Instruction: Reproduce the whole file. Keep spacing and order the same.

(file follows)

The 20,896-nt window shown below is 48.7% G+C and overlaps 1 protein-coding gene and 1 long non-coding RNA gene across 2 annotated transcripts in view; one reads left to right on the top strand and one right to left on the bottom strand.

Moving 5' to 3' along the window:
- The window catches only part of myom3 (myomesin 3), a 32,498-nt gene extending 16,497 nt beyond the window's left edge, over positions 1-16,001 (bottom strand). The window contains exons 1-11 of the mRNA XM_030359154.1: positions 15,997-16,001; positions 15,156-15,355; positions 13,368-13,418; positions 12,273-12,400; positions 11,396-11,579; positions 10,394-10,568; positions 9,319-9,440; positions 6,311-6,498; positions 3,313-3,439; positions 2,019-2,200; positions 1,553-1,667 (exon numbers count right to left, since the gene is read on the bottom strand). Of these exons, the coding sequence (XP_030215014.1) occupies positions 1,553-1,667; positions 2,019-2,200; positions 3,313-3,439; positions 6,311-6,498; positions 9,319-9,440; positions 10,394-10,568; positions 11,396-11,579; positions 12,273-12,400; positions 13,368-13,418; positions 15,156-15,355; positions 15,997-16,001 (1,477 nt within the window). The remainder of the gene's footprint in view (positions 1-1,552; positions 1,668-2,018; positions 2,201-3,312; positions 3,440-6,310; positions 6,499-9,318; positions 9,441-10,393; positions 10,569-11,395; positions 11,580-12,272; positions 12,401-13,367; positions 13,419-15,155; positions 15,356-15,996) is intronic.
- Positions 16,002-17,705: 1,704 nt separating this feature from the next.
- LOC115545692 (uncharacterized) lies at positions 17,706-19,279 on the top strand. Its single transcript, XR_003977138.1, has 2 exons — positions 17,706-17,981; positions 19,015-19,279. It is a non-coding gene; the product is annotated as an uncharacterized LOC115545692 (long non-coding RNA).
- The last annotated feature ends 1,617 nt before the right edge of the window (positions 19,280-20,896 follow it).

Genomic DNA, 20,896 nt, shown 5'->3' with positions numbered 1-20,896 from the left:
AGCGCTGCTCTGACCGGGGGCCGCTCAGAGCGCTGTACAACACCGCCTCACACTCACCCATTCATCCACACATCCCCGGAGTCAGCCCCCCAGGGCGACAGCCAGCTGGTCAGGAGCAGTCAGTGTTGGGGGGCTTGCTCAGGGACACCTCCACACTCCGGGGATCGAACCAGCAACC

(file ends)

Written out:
The 20,896-nt window shown below is 48.7% G+C and overlaps 1 protein-coding gene and 1 long non-coding RNA gene across 2 annotated transcripts in view; one reads left to right on the top strand and one right to left on the bottom strand.

Moving 5' to 3' along the window:
- The window catches only part of myom3 (myomesin 3), a 32,498-nt gene extending 16,497 nt beyond the window's left edge, over positions 1-16,001 (bottom strand). The window contains exons 1-11 of the mRNA XM_030359154.1: positions 15,997-16,001; positions 15,156-15,355; positions 13,368-13,418; positions 12,273-12,400; positions 11,396-11,579; positions 10,394-10,568; positions 9,319-9,440; positions 6,311-6,498; positions 3,313-3,439; positions 2,019-2,200; positions 1,553-1,667 (exon numbers count right to left, since the gene is read on the bottom strand). Of these exons, the coding sequence (XP_030215014.1) occupies positions 1,553-1,667; positions 2,019-2,200; positions 3,313-3,439; positions 6,311-6,498; positions 9,319-9,440; positions 10,394-10,568; positions 11,396-11,579; positions 12,273-12,400; positions 13,368-13,418; positions 15,156-15,355; positions 15,997-16,001 (1,477 nt within the window). The remainder of the gene's footprint in view (positions 1-1,552; positions 1,668-2,018; positions 2,201-3,312; positions 3,440-6,310; positions 6,499-9,318; positions 9,441-10,393; positions 10,569-11,395; positions 11,580-12,272; positions 12,401-13,367; positions 13,419-15,155; positions 15,356-15,996) is intronic.
- Positions 16,002-17,705: 1,704 nt separating this feature from the next.
- LOC115545692 (uncharacterized) lies at positions 17,706-19,279 on the top strand. Its single transcript, XR_003977138.1, has 2 exons — positions 17,706-17,981; positions 19,015-19,279. It is a non-coding gene; the product is annotated as an uncharacterized LOC115545692 (long non-coding RNA).
- The last annotated feature ends 1,617 nt before the right edge of the window (positions 19,280-20,896 follow it).

Genomic DNA, 20,896 nt, shown 5'->3' with positions numbered 1-20,896 from the left:
AGCGCTGCTCTGACCGGGGGCCGCTCAGAGCGCTGTACAACACCGCCTCACACTCACCCATTCATCCACACATCCCCGGAGTCAGCCCCCCAGGGCGACAGCCAGCTGGTCAGGAGCAGTCAGTGTTGGGGGGCTTGCTCAGGGACACCTCCACACTCCGGGGATCGAACCAGCAACC